Evaluated influencing factors included MS-related disability, the use of immunomodulatory treatment, fatigue (or its impact on daily activities), depression, anxiety, cognitive processing speed, age, and gender.
The MS patients involved in the study had a median age of 42 and showed mild disability. They were recruited from 16 MS outpatient clinics in the context of the [email protected] study, a three-year study of work participation in adults with RRMS in the Netherlands.
All of the participants underwent neuropsychological and neurological examinations and completed validated questionnaires.
The results showed that RRMS patients reported significantly fewer working hours, poorer productivity and work ability, and more work difficulties relative to healthy individuals. They also had significantly more personality traits suggestive of type D, more depression, anxiety, and fatigue, and slower cognitive processing speed, consistent with previous findings.
To the researchers’ surprise, however, personality traits were not significantly associated with occupational functioning among the RRMS patients when accounting for MS-related disability, the impact of fatigue, depression, anxiety, and cognitive processing speed.
The fact that the current study included only RRMS patients, who had shorter disease duration and milder disability than participants in previous studies —which included individuals with progressive MS — may help explain the absence of such associations, the team hypothesized.
They noted that further studies should evaluate the potential influence of personality traits in these work outcomes among MS patients with more advanced and/or progressive disease and also include more objective measures of these work-related outcomes.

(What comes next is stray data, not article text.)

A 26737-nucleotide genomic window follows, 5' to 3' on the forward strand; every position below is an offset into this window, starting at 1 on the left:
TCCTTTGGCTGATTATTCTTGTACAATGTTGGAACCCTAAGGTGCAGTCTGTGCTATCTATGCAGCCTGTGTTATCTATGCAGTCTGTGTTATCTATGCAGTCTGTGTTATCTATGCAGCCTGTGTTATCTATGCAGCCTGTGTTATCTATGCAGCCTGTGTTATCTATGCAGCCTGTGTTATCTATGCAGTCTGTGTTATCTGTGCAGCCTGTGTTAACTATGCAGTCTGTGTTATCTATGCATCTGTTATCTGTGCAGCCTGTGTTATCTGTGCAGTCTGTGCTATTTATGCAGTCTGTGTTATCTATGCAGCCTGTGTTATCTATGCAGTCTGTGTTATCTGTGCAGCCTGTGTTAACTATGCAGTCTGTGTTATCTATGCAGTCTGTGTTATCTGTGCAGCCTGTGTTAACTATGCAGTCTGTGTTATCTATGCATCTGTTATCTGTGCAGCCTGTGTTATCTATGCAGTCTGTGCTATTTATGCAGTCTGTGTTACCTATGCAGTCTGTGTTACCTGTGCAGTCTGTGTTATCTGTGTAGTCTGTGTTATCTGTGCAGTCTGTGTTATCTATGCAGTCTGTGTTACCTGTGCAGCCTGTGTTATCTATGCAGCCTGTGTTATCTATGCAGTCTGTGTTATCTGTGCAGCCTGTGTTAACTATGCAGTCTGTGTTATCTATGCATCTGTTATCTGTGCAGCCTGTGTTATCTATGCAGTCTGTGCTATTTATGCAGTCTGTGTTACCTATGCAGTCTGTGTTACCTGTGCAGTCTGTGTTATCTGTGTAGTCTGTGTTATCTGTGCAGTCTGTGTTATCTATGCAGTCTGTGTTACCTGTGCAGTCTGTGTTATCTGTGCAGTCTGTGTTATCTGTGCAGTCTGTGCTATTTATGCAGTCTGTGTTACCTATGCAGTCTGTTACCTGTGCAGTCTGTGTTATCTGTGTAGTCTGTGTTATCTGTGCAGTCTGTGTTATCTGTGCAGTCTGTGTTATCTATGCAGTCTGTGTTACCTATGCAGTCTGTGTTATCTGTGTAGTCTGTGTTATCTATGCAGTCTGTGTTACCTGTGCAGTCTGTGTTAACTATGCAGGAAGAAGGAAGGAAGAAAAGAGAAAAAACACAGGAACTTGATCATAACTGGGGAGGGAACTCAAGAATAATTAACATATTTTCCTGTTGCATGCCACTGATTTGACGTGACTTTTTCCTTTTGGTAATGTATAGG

Notably, the perceived impact of fatigue was found to be the main and most significant influencing factor of patients’ work outcomes, “explaining most variance in occupational functioning,” the researchers wrote.
Worse fatigue was significantly associated with a higher chance of missing work, greater impact of MS symptoms on work productivity, and lower work ability.
In addition, in combination with higher levels of fatigue, more symptoms of depression were linked to not having a paid job and a higher chance of considering reducing work hours. Meanwhile, more symptoms of anxiety were associated with more work difficulties.
No other factors were found to significantly contribute to patients’ working difficulties.
These findings suggest that, in people living with RRMS, “the impact of fatigue and mood contribute more in explaining occupational functioning than age, gender, use of immunomodulatory treatment, MS-related disability and information processing speed,” the team wrote.
These results are “clinically relevant, in that the management of fatigue and mood are of the utmost importance in optimizing occupational functioning in persons with MS,” and as these symptoms “can potentially be treated or dealt with during personalized rehabilitation and coaching,” the researchers wrote.
Still, the evaluated factors could not totally explain the variability in work outcomes in RRMS patients, “emphasizing the need to additionally examine other (contextual) factors when considering occupational challenges in MS,” the researchers wrote.